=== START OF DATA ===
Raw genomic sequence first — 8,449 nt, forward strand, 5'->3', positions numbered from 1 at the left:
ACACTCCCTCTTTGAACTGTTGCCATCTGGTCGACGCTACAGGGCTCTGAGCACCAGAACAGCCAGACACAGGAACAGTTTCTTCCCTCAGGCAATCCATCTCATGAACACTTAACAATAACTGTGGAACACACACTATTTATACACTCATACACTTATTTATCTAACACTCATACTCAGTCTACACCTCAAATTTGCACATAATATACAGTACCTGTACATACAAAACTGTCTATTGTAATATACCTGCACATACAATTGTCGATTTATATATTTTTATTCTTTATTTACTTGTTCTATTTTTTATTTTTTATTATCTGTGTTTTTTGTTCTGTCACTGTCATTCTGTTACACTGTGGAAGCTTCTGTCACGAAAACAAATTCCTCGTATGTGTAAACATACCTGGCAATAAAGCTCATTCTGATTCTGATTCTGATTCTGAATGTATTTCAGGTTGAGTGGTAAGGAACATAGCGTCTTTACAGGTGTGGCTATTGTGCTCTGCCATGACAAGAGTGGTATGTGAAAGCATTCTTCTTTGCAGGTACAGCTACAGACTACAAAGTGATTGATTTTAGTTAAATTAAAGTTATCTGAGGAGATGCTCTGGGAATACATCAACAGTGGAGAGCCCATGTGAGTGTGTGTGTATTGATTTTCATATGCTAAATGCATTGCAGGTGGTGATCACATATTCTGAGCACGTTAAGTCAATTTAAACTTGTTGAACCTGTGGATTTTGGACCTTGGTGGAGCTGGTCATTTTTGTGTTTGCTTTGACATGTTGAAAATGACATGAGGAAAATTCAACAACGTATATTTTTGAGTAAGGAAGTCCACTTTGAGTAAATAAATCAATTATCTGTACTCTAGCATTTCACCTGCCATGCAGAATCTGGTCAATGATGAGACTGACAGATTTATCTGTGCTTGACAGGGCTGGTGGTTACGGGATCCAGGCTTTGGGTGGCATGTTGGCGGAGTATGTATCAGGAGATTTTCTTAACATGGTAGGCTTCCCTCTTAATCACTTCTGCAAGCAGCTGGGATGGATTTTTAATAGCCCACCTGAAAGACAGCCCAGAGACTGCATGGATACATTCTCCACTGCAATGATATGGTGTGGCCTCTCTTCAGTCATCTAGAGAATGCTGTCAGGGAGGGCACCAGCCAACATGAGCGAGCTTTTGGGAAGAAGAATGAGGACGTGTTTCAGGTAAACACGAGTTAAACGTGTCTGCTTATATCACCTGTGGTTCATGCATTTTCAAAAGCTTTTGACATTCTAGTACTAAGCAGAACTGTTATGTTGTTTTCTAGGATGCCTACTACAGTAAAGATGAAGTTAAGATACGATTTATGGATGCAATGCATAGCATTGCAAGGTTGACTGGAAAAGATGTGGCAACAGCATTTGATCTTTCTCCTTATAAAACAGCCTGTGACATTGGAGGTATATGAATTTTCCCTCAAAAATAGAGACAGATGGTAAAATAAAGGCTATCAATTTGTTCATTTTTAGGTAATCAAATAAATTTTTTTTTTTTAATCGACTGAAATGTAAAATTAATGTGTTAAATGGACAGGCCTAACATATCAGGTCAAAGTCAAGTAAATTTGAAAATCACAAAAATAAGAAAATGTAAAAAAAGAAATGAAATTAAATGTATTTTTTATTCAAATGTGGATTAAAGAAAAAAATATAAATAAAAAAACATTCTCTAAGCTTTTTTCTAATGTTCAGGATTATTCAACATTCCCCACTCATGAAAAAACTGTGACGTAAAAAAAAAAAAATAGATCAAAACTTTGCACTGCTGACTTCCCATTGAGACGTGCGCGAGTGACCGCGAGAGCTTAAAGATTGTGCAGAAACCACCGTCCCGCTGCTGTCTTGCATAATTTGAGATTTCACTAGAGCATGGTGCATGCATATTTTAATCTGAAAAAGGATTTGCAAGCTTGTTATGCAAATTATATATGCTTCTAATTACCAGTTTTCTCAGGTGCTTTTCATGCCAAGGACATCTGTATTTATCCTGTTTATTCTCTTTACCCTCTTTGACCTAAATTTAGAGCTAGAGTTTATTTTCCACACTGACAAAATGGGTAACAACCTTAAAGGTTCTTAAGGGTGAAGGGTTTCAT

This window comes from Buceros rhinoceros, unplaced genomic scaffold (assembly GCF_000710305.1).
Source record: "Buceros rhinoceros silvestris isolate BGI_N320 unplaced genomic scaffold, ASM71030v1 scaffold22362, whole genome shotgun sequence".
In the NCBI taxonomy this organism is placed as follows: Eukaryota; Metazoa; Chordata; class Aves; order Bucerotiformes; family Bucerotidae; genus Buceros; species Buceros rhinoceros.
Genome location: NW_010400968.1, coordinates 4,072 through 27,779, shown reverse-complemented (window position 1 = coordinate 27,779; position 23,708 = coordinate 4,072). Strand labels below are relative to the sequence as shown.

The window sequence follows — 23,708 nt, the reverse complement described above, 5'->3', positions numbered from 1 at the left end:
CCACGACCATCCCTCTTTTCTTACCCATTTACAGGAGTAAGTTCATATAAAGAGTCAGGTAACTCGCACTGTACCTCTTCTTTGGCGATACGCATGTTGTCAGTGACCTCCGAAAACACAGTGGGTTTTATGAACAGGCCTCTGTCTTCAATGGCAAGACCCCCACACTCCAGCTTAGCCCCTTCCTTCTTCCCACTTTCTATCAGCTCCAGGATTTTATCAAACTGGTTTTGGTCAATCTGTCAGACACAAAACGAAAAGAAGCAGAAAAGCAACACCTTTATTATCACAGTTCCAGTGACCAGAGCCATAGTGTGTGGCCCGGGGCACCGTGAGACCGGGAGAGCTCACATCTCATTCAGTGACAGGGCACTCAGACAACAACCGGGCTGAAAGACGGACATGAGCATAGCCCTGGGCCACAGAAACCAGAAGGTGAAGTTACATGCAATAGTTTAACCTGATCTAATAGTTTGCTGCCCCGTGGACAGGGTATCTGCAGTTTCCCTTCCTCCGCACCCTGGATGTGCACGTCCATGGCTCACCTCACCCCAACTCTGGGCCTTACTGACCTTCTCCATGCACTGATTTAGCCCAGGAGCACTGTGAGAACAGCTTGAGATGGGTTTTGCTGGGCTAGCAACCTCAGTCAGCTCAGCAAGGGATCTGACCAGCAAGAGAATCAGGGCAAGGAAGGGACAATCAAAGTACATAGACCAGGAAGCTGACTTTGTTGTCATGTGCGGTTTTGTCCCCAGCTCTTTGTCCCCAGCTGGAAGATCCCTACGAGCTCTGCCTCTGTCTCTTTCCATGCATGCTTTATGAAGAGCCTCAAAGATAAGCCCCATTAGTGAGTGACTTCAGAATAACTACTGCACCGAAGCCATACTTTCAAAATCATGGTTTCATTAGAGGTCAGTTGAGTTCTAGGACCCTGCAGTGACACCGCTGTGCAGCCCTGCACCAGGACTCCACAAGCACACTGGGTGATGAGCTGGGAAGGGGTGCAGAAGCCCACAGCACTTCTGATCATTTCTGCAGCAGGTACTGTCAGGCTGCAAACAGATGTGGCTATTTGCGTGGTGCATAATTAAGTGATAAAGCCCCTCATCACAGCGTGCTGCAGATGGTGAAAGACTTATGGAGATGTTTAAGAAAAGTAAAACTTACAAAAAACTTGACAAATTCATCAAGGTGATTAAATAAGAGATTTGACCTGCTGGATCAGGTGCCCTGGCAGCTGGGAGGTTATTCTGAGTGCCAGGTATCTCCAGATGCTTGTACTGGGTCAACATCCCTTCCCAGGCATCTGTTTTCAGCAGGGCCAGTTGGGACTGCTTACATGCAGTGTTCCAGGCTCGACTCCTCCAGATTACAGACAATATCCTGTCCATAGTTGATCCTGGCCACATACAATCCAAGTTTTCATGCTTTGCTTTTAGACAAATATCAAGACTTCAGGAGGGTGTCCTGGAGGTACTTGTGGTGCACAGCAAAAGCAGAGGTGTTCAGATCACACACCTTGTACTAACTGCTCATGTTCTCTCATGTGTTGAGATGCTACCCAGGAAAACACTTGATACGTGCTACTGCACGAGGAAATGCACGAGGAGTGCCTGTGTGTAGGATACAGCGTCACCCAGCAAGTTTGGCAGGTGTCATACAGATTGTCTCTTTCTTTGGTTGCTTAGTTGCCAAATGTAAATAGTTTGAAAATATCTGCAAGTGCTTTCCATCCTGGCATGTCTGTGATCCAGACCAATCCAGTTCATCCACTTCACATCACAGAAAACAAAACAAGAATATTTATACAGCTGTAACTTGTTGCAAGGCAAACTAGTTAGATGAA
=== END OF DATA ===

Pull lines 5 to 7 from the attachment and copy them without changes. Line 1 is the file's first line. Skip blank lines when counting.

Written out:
In the NCBI taxonomy this organism is placed as follows: Eukaryota; Metazoa; Chordata; class Aves; order Bucerotiformes; family Bucerotidae; genus Buceros; species Buceros rhinoceros.
Genome location: NW_010400968.1, coordinates 4,072 through 27,779, shown reverse-complemented (window position 1 = coordinate 27,779; position 23,708 = coordinate 4,072). Strand labels below are relative to the sequence as shown.

The window sequence follows — 23,708 nt, the reverse complement described above, 5'->3', positions numbered from 1 at the left end: